Donny is doing a show. It's not the same sort of show he used to do at children's parties and old people's homes when he would do an excruciating magic act. He's got the attention he's always craved, but only because he took things too far and became a national hate figure.
Over a high-octane hour Verey lets the mask slip to reveal a kid on the edge, who attack anyone who dares question his precocious genius. It's furiously performed, with Verey's gradual unravelling going some way to explain the lack of emotional empathy that sees him lash out with such tragic consequences.
Verey attacks Ridley's impressive script with a close-up rage by Verey that makes you wonder just how far he can go without popping a vein in this powerful study of how a simple argument can turn into something far deadlier.
Runs until August 31st.
It's been almost thirty years since German playwright Manfred Karge's Man to Man was first seen in Edinburgh. Karge's portrait of Ella, a woman who adopted her dead crane driver husband Max's identity in order to survive was a kind of one-woman Mother Courage for modern times. This new production by Bruce Guthrie and Frantic Assembly's Scott Graham for the Wales Millennium Centre sharpens that even more in Alexandra Wood's new translation, which features a barely recognisable Margaret Ann Bain stuffing her trousers with vegetables as Ella shape-shift her way into Max's macho world.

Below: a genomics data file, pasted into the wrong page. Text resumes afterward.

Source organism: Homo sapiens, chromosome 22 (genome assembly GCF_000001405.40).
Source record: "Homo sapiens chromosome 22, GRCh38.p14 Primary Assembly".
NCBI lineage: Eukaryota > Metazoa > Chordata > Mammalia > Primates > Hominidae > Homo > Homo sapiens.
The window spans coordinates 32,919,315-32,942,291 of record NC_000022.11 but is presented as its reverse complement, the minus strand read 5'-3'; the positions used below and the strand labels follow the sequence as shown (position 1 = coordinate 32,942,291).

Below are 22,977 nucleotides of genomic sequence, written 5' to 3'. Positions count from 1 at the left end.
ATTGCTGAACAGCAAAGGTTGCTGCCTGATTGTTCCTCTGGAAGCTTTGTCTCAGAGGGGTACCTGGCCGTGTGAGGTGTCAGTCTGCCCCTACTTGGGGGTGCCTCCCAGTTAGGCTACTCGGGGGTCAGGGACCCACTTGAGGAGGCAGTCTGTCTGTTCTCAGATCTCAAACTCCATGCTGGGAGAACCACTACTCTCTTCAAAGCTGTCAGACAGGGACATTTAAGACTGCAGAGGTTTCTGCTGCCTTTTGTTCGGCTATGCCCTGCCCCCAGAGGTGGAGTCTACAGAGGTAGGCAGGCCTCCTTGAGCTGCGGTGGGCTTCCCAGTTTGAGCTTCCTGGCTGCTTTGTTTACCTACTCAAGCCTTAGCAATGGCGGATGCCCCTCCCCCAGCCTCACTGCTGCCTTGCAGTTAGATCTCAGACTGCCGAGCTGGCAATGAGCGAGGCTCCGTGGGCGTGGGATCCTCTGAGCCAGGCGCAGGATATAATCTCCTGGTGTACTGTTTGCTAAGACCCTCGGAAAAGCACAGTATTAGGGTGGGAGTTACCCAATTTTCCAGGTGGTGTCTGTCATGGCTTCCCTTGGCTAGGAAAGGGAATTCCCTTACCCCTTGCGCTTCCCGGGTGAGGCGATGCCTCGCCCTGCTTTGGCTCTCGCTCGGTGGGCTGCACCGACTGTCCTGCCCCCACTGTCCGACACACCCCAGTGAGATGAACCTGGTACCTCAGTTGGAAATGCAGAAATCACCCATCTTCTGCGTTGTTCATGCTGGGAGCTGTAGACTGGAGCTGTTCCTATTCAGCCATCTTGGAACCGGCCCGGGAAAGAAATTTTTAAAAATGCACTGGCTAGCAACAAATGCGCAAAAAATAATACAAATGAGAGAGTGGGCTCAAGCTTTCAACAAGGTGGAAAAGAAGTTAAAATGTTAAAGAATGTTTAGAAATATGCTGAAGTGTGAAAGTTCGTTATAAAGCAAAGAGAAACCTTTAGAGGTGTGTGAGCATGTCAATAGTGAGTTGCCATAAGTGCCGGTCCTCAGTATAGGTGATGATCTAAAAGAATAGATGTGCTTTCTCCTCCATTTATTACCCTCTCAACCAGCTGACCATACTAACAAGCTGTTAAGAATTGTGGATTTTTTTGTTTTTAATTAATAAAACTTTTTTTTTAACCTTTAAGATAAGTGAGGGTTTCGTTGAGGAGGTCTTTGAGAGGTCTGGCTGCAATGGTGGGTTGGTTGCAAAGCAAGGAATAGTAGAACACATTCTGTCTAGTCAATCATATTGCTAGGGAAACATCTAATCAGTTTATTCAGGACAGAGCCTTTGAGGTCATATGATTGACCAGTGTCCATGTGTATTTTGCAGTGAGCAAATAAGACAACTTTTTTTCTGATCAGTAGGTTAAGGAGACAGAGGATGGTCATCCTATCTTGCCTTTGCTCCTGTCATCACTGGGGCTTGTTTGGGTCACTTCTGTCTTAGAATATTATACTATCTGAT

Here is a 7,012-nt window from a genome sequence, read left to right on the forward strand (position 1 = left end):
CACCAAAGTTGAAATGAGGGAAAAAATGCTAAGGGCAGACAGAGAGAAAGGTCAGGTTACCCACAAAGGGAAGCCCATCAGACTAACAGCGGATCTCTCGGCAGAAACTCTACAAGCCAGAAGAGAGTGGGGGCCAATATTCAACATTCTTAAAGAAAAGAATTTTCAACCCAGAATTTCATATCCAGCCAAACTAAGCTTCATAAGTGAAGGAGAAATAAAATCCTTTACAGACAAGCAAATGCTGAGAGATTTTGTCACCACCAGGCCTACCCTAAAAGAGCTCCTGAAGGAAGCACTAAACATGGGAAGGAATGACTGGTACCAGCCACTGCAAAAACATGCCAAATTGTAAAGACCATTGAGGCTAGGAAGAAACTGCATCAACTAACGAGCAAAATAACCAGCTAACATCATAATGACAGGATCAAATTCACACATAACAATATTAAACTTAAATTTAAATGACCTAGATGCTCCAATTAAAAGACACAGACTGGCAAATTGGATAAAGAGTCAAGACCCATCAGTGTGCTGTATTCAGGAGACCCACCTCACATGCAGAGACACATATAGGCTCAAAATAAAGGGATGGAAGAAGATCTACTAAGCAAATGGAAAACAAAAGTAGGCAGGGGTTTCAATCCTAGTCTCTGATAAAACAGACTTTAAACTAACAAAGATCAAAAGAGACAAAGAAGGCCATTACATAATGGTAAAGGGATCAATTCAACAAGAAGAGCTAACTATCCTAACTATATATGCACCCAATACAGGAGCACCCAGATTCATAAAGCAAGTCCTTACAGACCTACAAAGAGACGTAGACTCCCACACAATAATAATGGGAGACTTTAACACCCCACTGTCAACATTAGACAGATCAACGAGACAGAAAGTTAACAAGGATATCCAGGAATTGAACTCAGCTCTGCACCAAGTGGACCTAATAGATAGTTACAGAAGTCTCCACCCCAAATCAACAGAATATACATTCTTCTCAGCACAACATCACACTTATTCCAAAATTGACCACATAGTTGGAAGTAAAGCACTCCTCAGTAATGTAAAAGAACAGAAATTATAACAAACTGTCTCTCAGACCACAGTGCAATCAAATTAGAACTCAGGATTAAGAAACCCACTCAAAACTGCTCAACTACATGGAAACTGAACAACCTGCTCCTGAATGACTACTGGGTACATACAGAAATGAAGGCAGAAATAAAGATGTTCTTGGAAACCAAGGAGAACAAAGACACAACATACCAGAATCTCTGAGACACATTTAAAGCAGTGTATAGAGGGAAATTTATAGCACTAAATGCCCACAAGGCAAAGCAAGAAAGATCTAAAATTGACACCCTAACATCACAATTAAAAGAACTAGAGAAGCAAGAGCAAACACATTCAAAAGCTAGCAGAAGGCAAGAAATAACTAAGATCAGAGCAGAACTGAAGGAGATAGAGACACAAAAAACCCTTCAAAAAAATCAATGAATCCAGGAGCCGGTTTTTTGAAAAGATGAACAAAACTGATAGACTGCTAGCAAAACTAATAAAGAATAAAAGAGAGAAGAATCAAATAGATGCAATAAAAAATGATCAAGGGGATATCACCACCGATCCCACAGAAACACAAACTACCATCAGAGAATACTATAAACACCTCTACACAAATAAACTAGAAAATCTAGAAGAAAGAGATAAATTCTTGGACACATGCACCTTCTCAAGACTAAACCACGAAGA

Set against the steel-grey walls and bare floorboards of Richard Kent's set, here Ella / Max confesses her plight as she moves through history from Nazi Germany to the building of the Berlin Wall and beyond, learning to drink schnapps with the boys and warding off would-be suitors out of a necessity that ultimately leaves her alone. As she toughens up, so she saddens, losing one identity as she finds another.
It's a rivetingly bleak affair, with Bain looking increasingly like she's occupying a cell as her nightmares close in on her by way of projected shadow-play. Even her one moment of hope after the Wall comes down takes her down a blind alley, as Bain gives a remarkable performance in this haunting depiction of the pains of survival.
Runs until August 31
In the gloom of a Catholic church, a woman comes to make peace, both with her mother and her own past that has shaped her in The Deliverance, the third part of Quebecois writer Jennifer Tremblay's trilogy of one-woman plays presented by the Stellar Quines Theatre Company. Over the course of an hour, the woman attempts to purge away the hand-me-down baggage she's been carrying around with her since childhood in order to reconcile broken bonds.
The woman's tale of everyday estrangement began with Tremblay's previous two plays, The List and The Carousel, also produced by Stellar Quines. Under the guidance of director Muriel Romanes, Shelley Tepperman's translation transcends the ordinary to become something epic. This is especially so with the presence of actress Maureen Beattie, who has played the woman in all three plays with an astonishingly vibrant mix of vivacity, vulnerability and anger as she unleashes her angry prayer.
With the mood set from the off as the audience walk through the venue's corridor, this is an emotionally ferocious display, and with the opportunity there to see all three plays in one day, audiences should cherish this beautiful and merciful release.
Runs until August 31.
The Herald, August 17th 2015